I don’t think there is any set rule, other than it has to be as good and polished as you can possibly make it. So the stopping point will be different for everyone. For myself, I usually consider it pretty close to done after the fifth or sixth major revision. At that point, I start to “feel” the story becoming solid. Almost like all the pieces of a puzzle locking together. Once I feel that solidity, I start the polishing process.

But sometimes I have a manuscript that never gets that “together” feeling. I love everything about it – plot, characters, you name it – but something just isn’t clicking. People say you can’t edit your own work, and I know that’s true for me. My editor’s nose tells me when something is wrong, but I can’t always see the manuscript clearly enough to figure out what it is.

How long do you work on a manuscript that you believe in but that simply is not working? If no one has been able to point you in the right direction, what do you do? What is the right length of time to struggle with it before putting it in the drawer and revisiting it later, when your writing skills have matured enough that you can hopefully pinpoint the problem and fix it?

Maybe I shouldn’t ask what length of time, because now that I have a toddler my writing time has disappeared. Before the baby, I was a workhorse – I could churn out words like nobody’s business. Now I fight for every word I get, so revisions take many times longer to complete than they used to. So perhaps the better question would be: How many major revisions before you say, “This isn’t going to work right now” and move on to something else?

I know people who have been “perfecting” the same novel for twenty years (and not because they have small children). It is hard to let your work go out when you know it’s not perfect. But nothing is ever perfect. At some point you have to say, “It’s as perfect as I can make it with the skill and tools I currently possess.” Then you send it out.

So when is a manuscript “done” for you? And at what point do you give up on a difficult one?

Editing Your Life

I’m running around like a fool trying to pack up everything in my house because we are moving in less than two weeks. It’s not like this was a surprise, but you know how it is—you don’t jump into it until you have to because the project is almost too massive to contemplate and stay sane.

Of course, I’m not just packing. If all I was doing was dumping everything into boxes, that would be easy. But I firmly believe in not moving junk I don’t want or need to a new location. I am, after all, paying the movers by the hour so the less stuff they need to pack and unpack into the truck, the less I will pay. Besides, there is something freeing about divesting myself of old stuff with no purpose or meaning.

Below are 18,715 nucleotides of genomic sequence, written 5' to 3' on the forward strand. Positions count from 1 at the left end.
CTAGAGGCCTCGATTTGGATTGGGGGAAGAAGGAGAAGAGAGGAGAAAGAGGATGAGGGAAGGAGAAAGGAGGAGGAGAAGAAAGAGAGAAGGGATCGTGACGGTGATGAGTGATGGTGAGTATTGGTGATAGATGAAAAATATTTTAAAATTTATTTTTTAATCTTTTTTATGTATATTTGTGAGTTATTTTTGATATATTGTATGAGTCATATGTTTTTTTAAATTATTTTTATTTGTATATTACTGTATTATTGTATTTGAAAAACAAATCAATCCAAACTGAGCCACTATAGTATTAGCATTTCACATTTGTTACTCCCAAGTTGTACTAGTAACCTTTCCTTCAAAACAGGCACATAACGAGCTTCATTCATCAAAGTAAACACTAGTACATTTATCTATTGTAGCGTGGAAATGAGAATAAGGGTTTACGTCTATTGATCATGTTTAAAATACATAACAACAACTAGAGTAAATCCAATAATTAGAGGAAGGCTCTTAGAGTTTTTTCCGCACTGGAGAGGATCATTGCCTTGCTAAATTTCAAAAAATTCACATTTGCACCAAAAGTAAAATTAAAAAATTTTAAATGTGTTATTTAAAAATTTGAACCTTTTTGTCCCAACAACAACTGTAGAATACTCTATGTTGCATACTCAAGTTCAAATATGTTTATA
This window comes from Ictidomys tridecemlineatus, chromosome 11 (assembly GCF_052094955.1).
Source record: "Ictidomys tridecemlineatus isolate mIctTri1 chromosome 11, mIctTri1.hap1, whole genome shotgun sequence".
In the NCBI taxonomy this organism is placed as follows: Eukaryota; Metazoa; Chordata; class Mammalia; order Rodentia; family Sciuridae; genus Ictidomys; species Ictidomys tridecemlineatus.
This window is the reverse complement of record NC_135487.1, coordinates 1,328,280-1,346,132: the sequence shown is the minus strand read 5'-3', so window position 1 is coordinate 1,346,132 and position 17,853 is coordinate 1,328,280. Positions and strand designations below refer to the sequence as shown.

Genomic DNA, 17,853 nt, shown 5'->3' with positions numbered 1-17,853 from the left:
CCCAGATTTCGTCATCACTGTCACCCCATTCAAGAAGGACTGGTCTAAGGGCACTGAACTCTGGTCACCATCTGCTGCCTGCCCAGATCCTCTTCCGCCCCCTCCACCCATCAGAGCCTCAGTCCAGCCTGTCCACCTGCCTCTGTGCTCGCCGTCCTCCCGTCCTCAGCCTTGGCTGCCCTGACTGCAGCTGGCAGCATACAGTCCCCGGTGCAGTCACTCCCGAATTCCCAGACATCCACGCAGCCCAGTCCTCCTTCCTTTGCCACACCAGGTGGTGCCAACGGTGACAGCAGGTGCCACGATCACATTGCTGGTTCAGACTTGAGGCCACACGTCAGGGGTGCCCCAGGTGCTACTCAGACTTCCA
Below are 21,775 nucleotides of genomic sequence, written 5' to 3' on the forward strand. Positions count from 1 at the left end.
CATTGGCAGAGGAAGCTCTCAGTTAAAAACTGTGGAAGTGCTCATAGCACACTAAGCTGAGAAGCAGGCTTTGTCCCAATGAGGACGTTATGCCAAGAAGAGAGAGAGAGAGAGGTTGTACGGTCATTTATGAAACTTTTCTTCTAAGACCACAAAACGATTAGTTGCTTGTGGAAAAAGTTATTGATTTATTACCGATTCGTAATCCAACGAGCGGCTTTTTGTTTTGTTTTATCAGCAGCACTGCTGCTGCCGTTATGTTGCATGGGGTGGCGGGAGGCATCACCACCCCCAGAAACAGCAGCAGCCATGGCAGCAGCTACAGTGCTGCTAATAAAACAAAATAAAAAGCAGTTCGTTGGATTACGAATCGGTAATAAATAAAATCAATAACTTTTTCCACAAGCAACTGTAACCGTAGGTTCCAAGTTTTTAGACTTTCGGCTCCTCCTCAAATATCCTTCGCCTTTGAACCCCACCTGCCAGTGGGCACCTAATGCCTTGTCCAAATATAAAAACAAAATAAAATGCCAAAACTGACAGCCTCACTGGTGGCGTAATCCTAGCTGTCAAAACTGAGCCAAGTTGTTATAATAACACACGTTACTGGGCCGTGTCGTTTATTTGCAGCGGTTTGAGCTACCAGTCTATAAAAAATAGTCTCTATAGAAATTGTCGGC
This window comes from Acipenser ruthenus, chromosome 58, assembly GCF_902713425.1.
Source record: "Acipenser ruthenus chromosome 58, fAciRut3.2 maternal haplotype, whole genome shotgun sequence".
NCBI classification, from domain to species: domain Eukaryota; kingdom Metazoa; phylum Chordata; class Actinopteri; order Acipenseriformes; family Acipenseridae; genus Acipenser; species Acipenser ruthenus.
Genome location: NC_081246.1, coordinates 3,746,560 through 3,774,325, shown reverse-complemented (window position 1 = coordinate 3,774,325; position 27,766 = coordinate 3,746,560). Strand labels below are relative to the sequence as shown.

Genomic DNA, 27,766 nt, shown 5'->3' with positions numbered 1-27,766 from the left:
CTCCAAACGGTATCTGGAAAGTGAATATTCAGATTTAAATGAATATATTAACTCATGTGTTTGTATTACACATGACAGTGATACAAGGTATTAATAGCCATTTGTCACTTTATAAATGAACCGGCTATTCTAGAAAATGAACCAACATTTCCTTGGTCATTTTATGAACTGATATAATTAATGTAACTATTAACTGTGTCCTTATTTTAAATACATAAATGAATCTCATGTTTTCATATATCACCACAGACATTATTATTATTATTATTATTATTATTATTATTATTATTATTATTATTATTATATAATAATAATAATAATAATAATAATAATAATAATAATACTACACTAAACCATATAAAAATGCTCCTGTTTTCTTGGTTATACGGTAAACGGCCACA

In essence, I am editing my life.

I am getting rid of all the stuff that once seemed important, but in hindsight is not. Of things that once meant something but no longer do. Of things that once fit me, but no longer fit who I am. Old clothes—I’m a stay at home mom whose body is a decidedly different shape than it was when I worked in an office many moons ago. Do I still need those business suits that no longer fit (and scream “Eighties!!!”)? Old paperwork—do I still need the repair history of a car I no longer own? Old memorabilia—if I can’t remember why I kept it, do I still need it? Old books—okay, I need all of them.

On the other hand, I am keeping all the things I still need. Not just the practical everyday things everyone needs, but things that are like a piece of me. A box with commemorative T-shirts. The old typed stories that were my first stab at writing. Photos. Shining mementos that bring me back to another time, that call up another human being as if they are in the same room…that recall events that made me who I am, moments of brilliance that made my life wonderful.

I couldn’t help (because I’m a geek) thinking how much like editing a book this process is. I edit to weed out the things that aren’t needed anymore. Things that may have been needed in the early draft, but now are simply dead weight. I kill my darlings. I rework prose that no longer fits the style.

And I keep the things that work. Those phrases that capture a character or place perfectly. The dialogue that sparkles. All of the gems that make the story shine and glitter. Weeding out the flotsam allows them to shine.

So weed out some unnecessary junk in your words and in your life. Let your essence burn bright, strong, and unfettered.

The Art of the Collaborative Writing Process

I talked last week about collaboration agreements and creative control, but people often ask me about the process of working with a collaborator. How does it actually work? After all, writing is usually a solitary pursuit.

Truthfully, every collaboration partnership will find the process that works best for them. In non-fiction, the most common partnership is where one person provides the knowledge or expertise while the other does the actual writing. It can work this way in fiction, too, where one partner who loves research provides the details the other writer needs to make the book’s world pop.